A trip to Abandoned Bulgaria? Why not. Travel is not only about going to the most beautiful destinations and staying in luxurious resorts. It is far more beyond that. It shows lifestyle of people and it tells you stories. Northwestern Bulgaria, a region pretty well developed until the 1990s, today we call Abandoned Bulgaria. This is the poorest part of Bulgaria and EU currently. But local people are warm and there are hidden gems to be discovered. The area is full of natural phenomena, concrete monuments and abandoned buildings. Let us tell you more about it.
Abandoned Bulgaria: a trip to Belogradchik and Vidin
Probably most of you would say how is this possible? It all comes from the change of the political regime in Bulgaria and the change in economy as well. During the communism time in Bulgaria 1944-1989 we had a boom in heavy and light industry. And we were exporting production to the Soviet union. The union was our main export market. Thus people had jobs and when they started a job in a factory, they had it for 20-30 years ahead. No risk of unemployment. Prices were low. With 5 leva you could live a week, to cover food and other daily costs. Also Bulgarians were living in all parts of Bulgaria. If someone wished to change the place of residence, he/she needed a permission from the party. Today, the situation is totally different. Everybody comes to the big city to study, work and stays in the big city. Thus Bulgarian countryside gets abandoned.
The small town of Belogradchik is special for us because this is our birthplace. It is located at the foot of Balkan Mountains and its name means small white town. The place is famous with the Belogradchik rocks. This is a natural phenomenon that in the past was nominated to be listed among the Seven World Wonders of Nature. They say it is one of the spiritual sites in Bulgaria with strong energy. In nice weather if you have the time, we recommend a short hike in the area of the rocks. Hopefully you will find the place special too. In July and August there is a Summer festival Opera of the Peaks in the region. Seeing an opera or ballet performance in the open air, leaves lasting memories. Last time we watched ballet on full moon, the experience is simply amazing.
The Phone factory in Belogradchik
But back to history. The Phone factory in Belogradchik was one of the largest factories in the region. Opened in 1961 and it was the only Phone factory in Bulgaria. It used to produce and export to the Soviet Union landline phones, modules and intercoms. And it had an annual production of of 1 200 000 phones. The factory used to produce also toys and later the first mobile phones in Bulgaria. During the years the factory had 2 600 employees and among them many local people. There were families with at least two people working there. There were also secondary factories in the town of Vidin, Bulgaria and in the smaller towns in the region.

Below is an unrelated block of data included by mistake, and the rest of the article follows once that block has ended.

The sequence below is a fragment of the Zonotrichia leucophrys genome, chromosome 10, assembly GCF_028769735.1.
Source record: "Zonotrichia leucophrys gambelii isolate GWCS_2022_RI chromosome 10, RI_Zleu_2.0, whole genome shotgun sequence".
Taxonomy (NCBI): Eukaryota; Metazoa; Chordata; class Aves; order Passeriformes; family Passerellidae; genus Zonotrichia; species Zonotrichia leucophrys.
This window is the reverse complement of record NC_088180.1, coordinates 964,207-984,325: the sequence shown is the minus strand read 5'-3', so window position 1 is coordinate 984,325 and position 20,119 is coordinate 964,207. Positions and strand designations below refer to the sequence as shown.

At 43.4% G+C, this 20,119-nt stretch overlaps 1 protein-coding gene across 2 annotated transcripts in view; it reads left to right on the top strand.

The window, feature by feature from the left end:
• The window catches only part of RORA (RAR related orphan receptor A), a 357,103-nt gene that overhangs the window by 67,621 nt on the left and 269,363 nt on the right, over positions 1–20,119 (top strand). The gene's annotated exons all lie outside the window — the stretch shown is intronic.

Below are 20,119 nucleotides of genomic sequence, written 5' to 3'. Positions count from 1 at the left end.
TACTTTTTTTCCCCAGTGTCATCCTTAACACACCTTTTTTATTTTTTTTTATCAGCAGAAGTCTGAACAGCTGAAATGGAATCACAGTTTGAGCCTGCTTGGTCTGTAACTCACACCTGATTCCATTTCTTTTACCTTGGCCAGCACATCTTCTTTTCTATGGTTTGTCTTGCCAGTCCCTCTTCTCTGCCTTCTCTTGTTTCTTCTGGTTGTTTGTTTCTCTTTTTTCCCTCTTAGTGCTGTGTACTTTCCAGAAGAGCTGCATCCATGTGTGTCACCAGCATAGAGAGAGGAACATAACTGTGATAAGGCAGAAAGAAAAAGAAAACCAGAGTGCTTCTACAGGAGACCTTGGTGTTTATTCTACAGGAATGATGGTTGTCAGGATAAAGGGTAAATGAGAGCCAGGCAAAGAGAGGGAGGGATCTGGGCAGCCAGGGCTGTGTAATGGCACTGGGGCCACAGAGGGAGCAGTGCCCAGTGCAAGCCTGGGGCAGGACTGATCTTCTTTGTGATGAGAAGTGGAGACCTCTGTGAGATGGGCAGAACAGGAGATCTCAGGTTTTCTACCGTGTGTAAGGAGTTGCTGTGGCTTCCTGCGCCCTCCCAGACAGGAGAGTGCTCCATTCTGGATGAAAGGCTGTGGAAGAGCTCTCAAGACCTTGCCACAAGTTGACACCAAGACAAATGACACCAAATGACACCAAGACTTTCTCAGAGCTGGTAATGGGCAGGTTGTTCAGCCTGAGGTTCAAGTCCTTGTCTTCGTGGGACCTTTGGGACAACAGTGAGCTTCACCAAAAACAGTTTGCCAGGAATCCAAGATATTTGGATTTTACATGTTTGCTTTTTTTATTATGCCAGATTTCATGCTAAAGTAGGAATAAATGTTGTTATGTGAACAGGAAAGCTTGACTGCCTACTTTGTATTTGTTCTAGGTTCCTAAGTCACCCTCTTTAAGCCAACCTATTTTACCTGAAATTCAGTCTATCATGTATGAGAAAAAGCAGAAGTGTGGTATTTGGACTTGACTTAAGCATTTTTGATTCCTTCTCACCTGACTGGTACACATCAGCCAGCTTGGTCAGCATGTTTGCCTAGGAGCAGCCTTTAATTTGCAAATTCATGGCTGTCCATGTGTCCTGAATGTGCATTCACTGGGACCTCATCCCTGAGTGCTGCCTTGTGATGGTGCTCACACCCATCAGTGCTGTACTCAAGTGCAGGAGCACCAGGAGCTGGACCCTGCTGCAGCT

But at the end of communism our economy went badly down. As usual people kept their money in the banks. If before the financial crisis with a certain amount you could buy a flat, after that with the same amount you could buy only a TV. We had high unemployment and food crisis. Bulgarians were queuing for hours for a loaf of bread or package of rice. Thus the well developed Northwestern Bulgaria began to go down…When factories closed down, the management gave employees part of the production. This is how mom came home one day with at least 20 landlines. Recently we took them out of the storage place. You can see some of them in the photo gallery below.
But let’s have a break from history. We recommend lunch at a local restaurant. We Bulgarians share common food with the neighboring countries. Some of the local Bulgarian meals are moussaka, stuffed peppers with rice, stuffed vine leaves with rice, meats balls and kebab, lyutenitsa (tomato paste) and shopska salad (tomato, cucumber and white cheese). Do not forget to taste the local rakia, a brandy of 40-50% alcohol, made of fruits: grapes, plums, apricots or quince. Local beer and wine is also a good choice. This part of Bulgaria is one of the wine regions in our country. Have a break and let’s taste the famous local wine Gamza. The wine lovers will visit a boutique local winery. And we will learn more about the wine production.
Venetsa cave next to Oreshets village
Venetsa cave is open for visitors since June 2015. This natural phenomenon is impressive with its exceptional colored formations from pink to purple and ice crystals. They look like flowers, animals and other figures.
Our trip in Abandoned Bulgaria passes along Magura cave, one of the most ancient caves in Bulgaria. The cave is аbout 15 million years old, it is famous with the prehistoric drawings and local people believe this place has special energy. The drawings show society events that had occurred in the cave: religious ceremonies, hunting scenes and images of Gods. All this is unique for the Balkans. In 1984 the site was included in UNESCO’s tentative list of World Heritage.
Vidin and Baba Vida fortress
Lastly, we will reach our natural border with Romania, the town of Vidin. We will have a walk along the Danube River. Vidin’s main touristic sight is Baba Vida fortress. It dates to the 10 century. The fortress is located in a nice park on the bank of the river. This is the last Bulgarian fortress that fell under the attacks of the Ottomans in the 14 c and the only fully preserved fortress in Bulgaria. Nearby is Vidin Synagogue that unfortunately is abandoned today. This is the second biggest Synagogue in Bulgaria after the one in Sofia but today we will see only its ruins.
We used to live in Vidin until 18 year old and we will be happy to show you our hometown. This part of Bulgaria, even though we call it Abandoned Bulgaria, is a hidden treasure of the country. Let’s explore it together. Contact us at firstname.lastname@example.org.